Public transit on track

Leitao's budget also puts measures in place for several major public transit projects, which the finance minister hopes will have long-term benefits for the province's economy.

The most glamorous and ambitious of these projects is the $6 billion light-rail project for Montreal, spearheaded by Quebec's public pension fund, the Caisse de dépôt et placement.

The planned light-trail transit system will connect Montreal's South Shore to downtown Montreal, the airport, and the West Island. (Caisse de dépôt et placement du Québec)

The Caisse has already committed $2.7 billion. In Tuesday's budget, Quebec promised to fork over $1.3 billion. But none of that will be spent for another five years.

Quebec is waiting anxiously for Ottawa to match that commitment, an announcement likely to come later this year. The rest will be made up by a contribution to the electrification of the network by Hydro-Québec, as well as various real-estate taxation schemes.

With much of the funding now solidified, construction on the 67-kilometre network is scheduled to get underway this year. Leitao was brimming with confidence about the project.

"It will meet users' expectations and be an exceptional showcase for Quebec know-how," he said in his budget speech.

Along with the LRT, Leitao's budget also brings the much-discussed extension of the Montreal Metro's Blue line one step closer to reality.

Funds for the extension, while not in this year's budget, will be factored into the government's ten-year infrastructure plan. The same was done for a proposed bus rapid transit system in the greater Quebec City area.

What does it all mean?

The Liberals will table one more budget before heading to the polls in the fall of 2018. Leitao's prudent budgets of the past two years are likely to be a central plank of their re-election platform.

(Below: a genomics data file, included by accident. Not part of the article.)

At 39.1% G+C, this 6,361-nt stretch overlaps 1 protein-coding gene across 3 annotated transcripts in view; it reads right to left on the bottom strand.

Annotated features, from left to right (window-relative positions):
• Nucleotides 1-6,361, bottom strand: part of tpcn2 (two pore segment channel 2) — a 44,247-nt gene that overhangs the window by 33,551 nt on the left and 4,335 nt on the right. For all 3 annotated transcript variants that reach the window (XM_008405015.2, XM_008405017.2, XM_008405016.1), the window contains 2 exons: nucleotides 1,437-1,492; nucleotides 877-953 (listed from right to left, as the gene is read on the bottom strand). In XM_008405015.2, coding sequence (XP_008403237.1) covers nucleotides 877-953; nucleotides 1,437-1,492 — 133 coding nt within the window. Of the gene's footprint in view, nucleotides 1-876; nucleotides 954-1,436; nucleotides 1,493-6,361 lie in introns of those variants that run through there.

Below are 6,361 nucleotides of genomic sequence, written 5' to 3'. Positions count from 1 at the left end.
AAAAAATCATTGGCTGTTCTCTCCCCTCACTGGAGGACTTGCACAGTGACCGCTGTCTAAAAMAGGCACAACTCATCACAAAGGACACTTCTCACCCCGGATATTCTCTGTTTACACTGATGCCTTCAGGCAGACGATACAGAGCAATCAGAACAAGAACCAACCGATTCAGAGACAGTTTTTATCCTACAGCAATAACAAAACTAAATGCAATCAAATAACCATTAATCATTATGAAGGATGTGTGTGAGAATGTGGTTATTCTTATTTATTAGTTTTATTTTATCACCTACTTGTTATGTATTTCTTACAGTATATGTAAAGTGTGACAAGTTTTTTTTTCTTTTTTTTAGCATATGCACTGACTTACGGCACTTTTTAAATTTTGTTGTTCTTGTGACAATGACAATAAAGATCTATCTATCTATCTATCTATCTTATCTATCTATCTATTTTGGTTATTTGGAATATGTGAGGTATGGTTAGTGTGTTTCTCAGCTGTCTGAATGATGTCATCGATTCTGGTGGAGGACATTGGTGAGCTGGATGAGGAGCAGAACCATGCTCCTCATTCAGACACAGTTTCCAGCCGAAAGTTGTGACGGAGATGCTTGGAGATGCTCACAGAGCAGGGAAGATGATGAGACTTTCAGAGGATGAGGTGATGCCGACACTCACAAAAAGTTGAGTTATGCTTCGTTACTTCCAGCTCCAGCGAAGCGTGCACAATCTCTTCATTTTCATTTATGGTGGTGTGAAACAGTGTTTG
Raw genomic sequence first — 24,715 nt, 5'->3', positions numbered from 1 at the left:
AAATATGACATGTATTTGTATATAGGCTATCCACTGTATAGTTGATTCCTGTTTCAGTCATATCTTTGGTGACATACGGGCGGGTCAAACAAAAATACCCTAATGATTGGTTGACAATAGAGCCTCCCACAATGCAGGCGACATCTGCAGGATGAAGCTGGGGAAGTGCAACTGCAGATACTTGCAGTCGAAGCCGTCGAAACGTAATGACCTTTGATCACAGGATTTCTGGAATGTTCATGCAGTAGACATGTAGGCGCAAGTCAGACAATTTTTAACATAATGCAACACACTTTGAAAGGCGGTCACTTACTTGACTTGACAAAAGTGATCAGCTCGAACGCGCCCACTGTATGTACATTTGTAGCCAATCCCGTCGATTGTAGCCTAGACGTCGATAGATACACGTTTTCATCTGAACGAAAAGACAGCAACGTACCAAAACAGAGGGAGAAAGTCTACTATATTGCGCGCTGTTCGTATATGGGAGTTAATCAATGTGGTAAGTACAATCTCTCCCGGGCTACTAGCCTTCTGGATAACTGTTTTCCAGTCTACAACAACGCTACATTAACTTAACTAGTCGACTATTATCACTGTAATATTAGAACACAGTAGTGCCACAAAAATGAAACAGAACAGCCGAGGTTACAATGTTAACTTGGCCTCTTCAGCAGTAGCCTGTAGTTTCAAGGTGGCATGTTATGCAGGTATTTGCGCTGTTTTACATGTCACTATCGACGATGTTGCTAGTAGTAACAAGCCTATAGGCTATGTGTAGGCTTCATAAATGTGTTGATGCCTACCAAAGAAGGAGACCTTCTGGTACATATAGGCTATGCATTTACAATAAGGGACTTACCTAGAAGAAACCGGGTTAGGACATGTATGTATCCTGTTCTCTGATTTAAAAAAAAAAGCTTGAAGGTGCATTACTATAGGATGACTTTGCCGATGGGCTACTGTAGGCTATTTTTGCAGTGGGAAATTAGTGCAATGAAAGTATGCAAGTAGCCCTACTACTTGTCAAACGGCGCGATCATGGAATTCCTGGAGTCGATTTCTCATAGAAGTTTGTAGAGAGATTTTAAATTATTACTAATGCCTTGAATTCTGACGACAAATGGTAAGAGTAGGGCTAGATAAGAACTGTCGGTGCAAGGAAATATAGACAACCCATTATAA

For partisans of the government, Leitao has managed to rein in spending and debt costs. With large-scale reinvestments in public transit on the horizon, and a competitive edge in technology, Leitao says he has positioned the province for the future.

But for detractors, the Leitao budget does little to reverse troubling trends. Health care remains starved, schools crumbling and infrastructure in rural Quebec underfunded.

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The Liberal government's budget continues an effort begun last year to ease the pain of the austerity measures that marked the beginning of its mandate.

Making debt payments a priority, while being stingy with spending, amounts to fiddling while Rome burns, the Opposition said.

"We want the whole surplus to be reinvested in services," said Nicolas Marceau, the Parti Québécois finance critic, himself a former finance minister.

"The cuts of the last three years were tremendous … They're trying to repair the damage. But it's only a partial repair."

François Legault, leader of the Coalition Avenir Québec, derided the government's "stop-and-go" approach to spending as a cheap electoral ploy.

"It's a way to try and win some votes," Legault said. "It's bad management."

The National Assembly will spend the next several weeks studying the budget before it comes up for a vote.


Jonathan Montpetit is a Senior Investigative Journalist with CBC News, where he covers social movements and democracy. You can send him tips at